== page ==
community and presence

This week I had the pleaures of hearing Jonathan Wilson-Hartgrove speak in Vancouver. Hailing from North Carolina and founder of a place called Rutba House, Wilson-Hartgrove lives and breathes community. Influential in the popular New Monastic movement, Wilson-Hartgrove brings a refreshingly humble and prophetic presence to evangelicalism in North America.

The topic for discussion was "Somethings Old, Somethings New: Ancient Wisdom for Communities Today."

Wilson-Hartgrove did well to highlight the various dynamics of faith, community, and culture. Based on my blog's descriptor, the talk was taylor made for me.

He outlined some of the problems of community in our culture. In a time when people yearn for meaningful community, we've "lost the practices of knowing one another." And in community's absence, we're left at the whim of marketers, where the primary solution to the absence of belonging is to sell community (local example: "We are all Canucks").

This reality reveals the paradox of community. As Wilson-Hartgrove elaborates, "We're always disappointed with how community is promised but it never works out...What we want most we have the least skills to get."

At first glance, Wilson-Hartgrove summarized, Christianity seems to have so much to offer in terms of community. A God defined by relational love; a church defined by diversity and Spirit-infused acceptance; a mission of justice and enemy-love. Yet history shows such examples are the exception rather than the norm. What do we do?

This is what Wilson-Hartgrove's topic - Somethings Old, Somethings New - addressed. He suggested we need to look to examples in the past, glimpses of hope in the Christian story (in Scripture and in history - e.g. Benedictines). But also recognize the necessity for such hope today amidst the reality of our culture. Rather than retreat from pluralism and globalization, Christians need to "commit our struggles to the story of God," past, present, and future. This is the "liturgy" of community that creatively engages faith today (the point of Christian liturgy is far beyond times of worship, but essential to community formation).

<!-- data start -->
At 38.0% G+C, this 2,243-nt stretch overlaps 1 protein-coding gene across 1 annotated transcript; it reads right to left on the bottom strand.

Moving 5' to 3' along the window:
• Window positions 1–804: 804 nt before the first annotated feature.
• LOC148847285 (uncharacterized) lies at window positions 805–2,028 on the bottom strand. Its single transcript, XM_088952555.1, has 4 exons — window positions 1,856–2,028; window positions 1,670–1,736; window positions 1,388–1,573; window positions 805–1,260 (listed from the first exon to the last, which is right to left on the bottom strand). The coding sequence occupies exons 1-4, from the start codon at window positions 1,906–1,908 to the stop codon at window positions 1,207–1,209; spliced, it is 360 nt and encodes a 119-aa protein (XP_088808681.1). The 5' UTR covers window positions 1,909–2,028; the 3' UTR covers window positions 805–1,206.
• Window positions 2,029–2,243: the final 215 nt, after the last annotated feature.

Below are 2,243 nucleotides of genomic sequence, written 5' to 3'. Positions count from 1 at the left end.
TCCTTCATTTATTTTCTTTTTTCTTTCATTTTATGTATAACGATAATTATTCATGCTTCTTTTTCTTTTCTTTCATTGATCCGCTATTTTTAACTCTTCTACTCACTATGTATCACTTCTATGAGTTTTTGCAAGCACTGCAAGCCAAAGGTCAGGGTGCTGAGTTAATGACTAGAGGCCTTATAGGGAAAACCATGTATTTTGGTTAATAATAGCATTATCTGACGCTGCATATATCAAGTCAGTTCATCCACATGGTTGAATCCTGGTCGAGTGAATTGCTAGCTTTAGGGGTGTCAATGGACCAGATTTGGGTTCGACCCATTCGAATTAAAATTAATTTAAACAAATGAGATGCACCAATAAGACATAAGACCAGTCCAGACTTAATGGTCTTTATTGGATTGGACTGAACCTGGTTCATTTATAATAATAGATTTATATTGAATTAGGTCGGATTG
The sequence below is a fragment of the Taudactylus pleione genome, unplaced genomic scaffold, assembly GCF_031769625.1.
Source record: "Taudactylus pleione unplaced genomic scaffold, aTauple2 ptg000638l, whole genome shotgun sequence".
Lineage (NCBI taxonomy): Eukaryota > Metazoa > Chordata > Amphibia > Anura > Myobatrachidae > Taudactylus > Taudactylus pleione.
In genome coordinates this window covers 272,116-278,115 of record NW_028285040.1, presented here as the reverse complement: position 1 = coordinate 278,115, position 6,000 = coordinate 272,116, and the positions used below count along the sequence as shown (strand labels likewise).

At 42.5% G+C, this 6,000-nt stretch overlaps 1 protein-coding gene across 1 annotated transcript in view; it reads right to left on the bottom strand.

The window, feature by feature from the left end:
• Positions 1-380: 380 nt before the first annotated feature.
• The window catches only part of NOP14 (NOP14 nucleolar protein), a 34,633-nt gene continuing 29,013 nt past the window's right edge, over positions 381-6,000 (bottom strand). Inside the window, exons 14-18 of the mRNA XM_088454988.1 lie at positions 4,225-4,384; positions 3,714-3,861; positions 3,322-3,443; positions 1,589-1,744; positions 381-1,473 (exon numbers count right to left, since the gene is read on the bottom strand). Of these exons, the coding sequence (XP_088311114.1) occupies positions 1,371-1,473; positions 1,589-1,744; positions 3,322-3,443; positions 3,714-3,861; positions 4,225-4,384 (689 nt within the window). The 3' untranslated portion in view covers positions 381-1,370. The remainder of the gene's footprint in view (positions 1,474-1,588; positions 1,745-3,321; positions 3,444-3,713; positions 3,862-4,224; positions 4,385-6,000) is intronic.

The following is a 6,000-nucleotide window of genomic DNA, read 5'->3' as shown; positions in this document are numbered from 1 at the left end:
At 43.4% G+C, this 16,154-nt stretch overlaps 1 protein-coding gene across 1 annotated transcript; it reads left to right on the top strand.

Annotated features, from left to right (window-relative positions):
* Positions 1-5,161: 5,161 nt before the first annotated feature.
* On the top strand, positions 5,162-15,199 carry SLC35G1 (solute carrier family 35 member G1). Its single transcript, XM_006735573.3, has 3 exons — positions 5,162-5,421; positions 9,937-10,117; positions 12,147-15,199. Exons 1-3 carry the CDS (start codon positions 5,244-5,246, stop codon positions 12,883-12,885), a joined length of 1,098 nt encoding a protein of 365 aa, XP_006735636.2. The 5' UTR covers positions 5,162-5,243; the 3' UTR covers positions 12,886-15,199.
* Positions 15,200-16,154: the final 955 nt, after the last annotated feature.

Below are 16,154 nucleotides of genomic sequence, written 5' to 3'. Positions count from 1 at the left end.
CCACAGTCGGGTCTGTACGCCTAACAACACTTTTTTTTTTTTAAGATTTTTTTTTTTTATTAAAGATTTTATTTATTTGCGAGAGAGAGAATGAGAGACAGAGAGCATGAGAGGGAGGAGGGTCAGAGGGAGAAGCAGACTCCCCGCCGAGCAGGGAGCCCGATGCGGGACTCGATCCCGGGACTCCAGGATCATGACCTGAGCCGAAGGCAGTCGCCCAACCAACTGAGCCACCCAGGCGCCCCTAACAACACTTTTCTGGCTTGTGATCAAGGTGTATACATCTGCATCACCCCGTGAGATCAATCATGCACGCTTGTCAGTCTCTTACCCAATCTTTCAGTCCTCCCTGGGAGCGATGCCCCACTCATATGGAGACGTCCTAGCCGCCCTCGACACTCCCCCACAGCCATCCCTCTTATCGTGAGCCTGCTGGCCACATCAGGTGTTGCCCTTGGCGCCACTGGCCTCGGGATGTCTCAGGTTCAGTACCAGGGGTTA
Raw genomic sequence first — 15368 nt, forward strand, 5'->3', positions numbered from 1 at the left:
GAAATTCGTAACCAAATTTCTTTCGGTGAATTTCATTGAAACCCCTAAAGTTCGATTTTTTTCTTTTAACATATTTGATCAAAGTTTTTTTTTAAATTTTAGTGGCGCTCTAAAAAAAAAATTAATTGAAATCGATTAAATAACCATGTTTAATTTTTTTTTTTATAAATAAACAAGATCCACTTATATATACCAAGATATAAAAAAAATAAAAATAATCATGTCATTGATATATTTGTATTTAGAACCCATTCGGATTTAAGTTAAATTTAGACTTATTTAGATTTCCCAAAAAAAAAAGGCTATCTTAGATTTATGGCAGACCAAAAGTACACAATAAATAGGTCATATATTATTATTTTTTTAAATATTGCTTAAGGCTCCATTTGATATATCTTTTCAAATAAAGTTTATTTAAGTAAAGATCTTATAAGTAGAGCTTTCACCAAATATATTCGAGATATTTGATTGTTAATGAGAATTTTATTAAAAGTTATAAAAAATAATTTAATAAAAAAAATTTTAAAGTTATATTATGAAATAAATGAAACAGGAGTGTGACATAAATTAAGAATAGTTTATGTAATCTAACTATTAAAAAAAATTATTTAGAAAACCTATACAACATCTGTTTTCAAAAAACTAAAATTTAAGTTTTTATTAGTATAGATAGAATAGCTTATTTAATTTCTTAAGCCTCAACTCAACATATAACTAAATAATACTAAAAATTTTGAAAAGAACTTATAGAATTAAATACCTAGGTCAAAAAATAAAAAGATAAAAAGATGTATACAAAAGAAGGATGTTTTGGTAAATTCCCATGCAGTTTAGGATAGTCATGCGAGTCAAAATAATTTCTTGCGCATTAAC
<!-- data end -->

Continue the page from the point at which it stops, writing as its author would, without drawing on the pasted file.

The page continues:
To summarize, Wilson-Hartgrove reminded us that to find and experience authentic Christian community in our times requires the dynamic view of faith and culture that engages, as Jesus taught, "new treasures as well as old" (Mt. 13:52).

All of this content was inspiring enough - much to think about and reflect on. Yet the talk was inspiring mainly for another reason.

In his presentation, Wilson-Hartgrove went beyond talking about community and was present in community. He had us sing together (black spirituals!). We interacted. We prayed. His engaging style of story and wisdom, inspired us, no doubt. But more importantly, his very presence invited community. The listener didn't hear about community; the listener was part of community. Wilson-Hartgrove's talk on community carried the presence of community.

We can get carried away with all sorts of things when it comes to articulating and practicing Christianity in the 21st Century. And boy, do we like our celebrities! Wilson-Hartgrove, a somewhat significant figure in North American evangelicalism, would have been completely justified to focus on his areas of expertise, to share his wisdom of leading community in a variety of contexts. He's an "expert" in community after all! No one would have noted a problem with such an approach. But he didn't present as an expert. He didn't focus only on ideas. He didn't even name drop! No, Wilson-Hartgrove chose instead to talk about community by being present in community. And for this I learned far more than any lecture.


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